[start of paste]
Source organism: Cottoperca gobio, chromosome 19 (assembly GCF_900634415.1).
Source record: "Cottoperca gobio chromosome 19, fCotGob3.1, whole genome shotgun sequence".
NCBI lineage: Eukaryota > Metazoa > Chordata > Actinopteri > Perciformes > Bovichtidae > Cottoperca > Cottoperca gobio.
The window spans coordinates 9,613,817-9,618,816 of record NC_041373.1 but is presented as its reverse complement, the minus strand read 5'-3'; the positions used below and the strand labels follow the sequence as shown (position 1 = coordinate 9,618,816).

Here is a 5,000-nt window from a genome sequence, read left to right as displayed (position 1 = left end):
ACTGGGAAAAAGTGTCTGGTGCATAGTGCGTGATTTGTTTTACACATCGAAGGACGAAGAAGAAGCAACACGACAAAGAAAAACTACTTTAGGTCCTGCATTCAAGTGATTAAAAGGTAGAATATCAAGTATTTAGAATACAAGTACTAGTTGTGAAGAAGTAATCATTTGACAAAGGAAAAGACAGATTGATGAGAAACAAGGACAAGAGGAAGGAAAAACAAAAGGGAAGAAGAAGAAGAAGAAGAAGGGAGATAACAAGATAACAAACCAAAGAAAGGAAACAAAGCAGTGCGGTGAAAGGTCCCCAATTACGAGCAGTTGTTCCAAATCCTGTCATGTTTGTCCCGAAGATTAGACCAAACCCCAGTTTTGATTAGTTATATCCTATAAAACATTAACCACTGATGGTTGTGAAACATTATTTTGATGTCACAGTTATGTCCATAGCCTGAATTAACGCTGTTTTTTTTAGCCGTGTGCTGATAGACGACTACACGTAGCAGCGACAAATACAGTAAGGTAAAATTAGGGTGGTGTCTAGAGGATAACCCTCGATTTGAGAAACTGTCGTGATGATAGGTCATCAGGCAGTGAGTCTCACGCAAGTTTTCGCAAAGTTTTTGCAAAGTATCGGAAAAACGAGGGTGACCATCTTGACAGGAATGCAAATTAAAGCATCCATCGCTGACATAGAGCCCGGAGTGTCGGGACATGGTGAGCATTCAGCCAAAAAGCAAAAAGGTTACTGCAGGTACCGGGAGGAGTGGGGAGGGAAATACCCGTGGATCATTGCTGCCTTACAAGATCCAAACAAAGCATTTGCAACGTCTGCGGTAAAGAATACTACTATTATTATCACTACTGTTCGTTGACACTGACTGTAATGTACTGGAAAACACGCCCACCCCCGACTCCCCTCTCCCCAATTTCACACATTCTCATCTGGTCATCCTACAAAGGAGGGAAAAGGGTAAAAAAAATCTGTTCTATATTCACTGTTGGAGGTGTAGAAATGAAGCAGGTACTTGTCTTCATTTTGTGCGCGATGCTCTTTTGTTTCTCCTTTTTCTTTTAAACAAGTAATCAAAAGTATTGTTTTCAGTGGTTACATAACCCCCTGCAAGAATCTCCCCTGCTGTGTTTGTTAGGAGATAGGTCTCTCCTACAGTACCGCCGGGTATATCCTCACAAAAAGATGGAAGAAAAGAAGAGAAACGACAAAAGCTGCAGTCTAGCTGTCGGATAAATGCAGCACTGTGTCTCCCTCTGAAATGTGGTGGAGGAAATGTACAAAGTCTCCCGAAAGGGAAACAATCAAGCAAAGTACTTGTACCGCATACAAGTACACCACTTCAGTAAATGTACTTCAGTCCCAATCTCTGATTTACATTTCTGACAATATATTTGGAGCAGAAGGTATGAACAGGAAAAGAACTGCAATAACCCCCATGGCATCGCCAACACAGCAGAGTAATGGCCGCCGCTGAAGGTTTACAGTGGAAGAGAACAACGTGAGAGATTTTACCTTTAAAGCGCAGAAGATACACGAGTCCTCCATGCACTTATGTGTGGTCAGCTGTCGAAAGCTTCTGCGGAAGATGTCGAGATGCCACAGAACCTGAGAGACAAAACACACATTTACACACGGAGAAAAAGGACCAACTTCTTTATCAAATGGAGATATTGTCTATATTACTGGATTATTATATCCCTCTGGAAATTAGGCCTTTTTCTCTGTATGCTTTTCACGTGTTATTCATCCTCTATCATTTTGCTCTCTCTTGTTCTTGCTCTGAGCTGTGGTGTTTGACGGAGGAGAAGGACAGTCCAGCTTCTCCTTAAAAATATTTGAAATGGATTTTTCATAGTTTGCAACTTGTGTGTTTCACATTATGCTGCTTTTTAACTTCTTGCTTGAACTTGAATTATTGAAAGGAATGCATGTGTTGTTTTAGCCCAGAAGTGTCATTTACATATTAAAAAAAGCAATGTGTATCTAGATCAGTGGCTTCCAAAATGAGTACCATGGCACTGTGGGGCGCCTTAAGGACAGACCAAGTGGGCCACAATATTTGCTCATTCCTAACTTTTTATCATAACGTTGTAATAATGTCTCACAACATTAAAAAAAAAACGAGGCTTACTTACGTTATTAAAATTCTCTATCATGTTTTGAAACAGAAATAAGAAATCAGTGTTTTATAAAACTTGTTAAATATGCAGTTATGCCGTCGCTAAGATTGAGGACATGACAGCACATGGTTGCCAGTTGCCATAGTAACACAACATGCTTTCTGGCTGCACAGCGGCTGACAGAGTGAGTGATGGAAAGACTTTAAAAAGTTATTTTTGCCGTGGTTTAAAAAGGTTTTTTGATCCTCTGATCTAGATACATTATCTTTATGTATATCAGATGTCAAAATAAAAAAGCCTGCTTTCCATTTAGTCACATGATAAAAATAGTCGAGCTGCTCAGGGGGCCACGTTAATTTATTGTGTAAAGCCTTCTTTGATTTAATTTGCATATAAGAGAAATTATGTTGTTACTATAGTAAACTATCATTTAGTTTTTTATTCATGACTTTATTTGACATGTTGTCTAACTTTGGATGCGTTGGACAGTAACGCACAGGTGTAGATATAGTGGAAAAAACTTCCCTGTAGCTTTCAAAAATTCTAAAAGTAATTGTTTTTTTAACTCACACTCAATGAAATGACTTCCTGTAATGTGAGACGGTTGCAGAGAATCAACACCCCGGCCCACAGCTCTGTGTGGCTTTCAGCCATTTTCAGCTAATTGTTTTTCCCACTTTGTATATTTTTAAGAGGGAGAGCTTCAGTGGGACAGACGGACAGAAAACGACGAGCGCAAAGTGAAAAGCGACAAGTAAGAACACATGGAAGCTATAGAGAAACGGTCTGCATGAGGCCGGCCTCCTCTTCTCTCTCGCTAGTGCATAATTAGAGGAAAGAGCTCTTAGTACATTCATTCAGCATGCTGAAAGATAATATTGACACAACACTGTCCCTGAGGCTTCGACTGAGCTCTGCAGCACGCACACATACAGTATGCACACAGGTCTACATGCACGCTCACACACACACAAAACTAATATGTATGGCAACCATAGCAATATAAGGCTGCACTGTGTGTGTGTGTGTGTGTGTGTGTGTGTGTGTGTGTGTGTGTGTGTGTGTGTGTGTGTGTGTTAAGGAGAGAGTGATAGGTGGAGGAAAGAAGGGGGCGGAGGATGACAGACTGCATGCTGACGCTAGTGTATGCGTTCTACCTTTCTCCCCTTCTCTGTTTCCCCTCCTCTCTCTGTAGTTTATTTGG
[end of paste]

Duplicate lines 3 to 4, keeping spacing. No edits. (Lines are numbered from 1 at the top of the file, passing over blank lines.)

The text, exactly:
NCBI lineage: Eukaryota > Metazoa > Chordata > Actinopteri > Perciformes > Bovichtidae > Cottoperca > Cottoperca gobio.
The window spans coordinates 9,613,817-9,618,816 of record NC_041373.1 but is presented as its reverse complement, the minus strand read 5'-3'; the positions used below and the strand labels follow the sequence as shown (position 1 = coordinate 9,618,816).